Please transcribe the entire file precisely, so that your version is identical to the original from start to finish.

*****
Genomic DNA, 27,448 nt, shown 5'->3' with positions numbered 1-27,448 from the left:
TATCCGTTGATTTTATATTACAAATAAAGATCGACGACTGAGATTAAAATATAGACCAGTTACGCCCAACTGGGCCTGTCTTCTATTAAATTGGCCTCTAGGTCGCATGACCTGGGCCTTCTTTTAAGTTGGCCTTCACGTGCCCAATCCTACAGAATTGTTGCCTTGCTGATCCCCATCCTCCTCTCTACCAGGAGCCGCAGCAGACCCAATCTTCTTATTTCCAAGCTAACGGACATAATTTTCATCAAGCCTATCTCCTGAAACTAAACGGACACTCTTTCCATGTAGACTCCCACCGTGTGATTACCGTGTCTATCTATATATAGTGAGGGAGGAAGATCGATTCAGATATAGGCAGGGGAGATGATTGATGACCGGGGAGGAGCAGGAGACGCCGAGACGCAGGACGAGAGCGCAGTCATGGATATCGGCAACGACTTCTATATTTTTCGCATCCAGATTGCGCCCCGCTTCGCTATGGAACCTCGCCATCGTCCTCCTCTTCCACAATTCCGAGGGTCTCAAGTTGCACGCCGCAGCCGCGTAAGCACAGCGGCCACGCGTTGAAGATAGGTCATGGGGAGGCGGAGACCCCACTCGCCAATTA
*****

Genomic DNA, 27,448 nt, shown 5'->3' with positions numbered 1-27,448 from the left:
TATCCGTTGATTTTATATTACAAATAAAGATCGACGACTGAGATTAAAATATAGACCAGTTACGCCCAACTGGGCCTGTCTTCTATTAAATTGGCCTCTAGGTCGCATGACCTGGGCCTTCTTTTAAGTTGGCCTTCACGTGCCCAATCCTACAGAATTGTTGCCTTGCTGATCCCCATCCTCCTCTCTACCAGGAGCCGCAGCAGACCCAATCTTCTTATTTCCAAGCTAACGGACATAATTTTCATCAAGCCTATCTCCTGAAACTAAACGGACACTCTTTCCATGTAGACTCCCACCGTGTGATTACCGTGTCTATCTATATATAGTGAGGGAGGAAGATCGATTCAGATATAGGCAGGGGAGATGATTGATGACCGGGGAGGAGCAGGAGACGCCGAGACGCAGGACGAGAGCGCAGTCATGGATATCGGCAACGACTTCTATATTTTTCGCATCCAGATTGCGCCCCGCTTCGCTATGGAACCTCGCCATCGTCCTCCTCTTCCACAATTCCGAGGGTCTCAAGTTGCACGCCGCAGCCGCGTAAGCACAGCGGCCACGCGTTGAAGATAGGTCATGGGGAGGCGGAGACCCCACTCGCCAATTA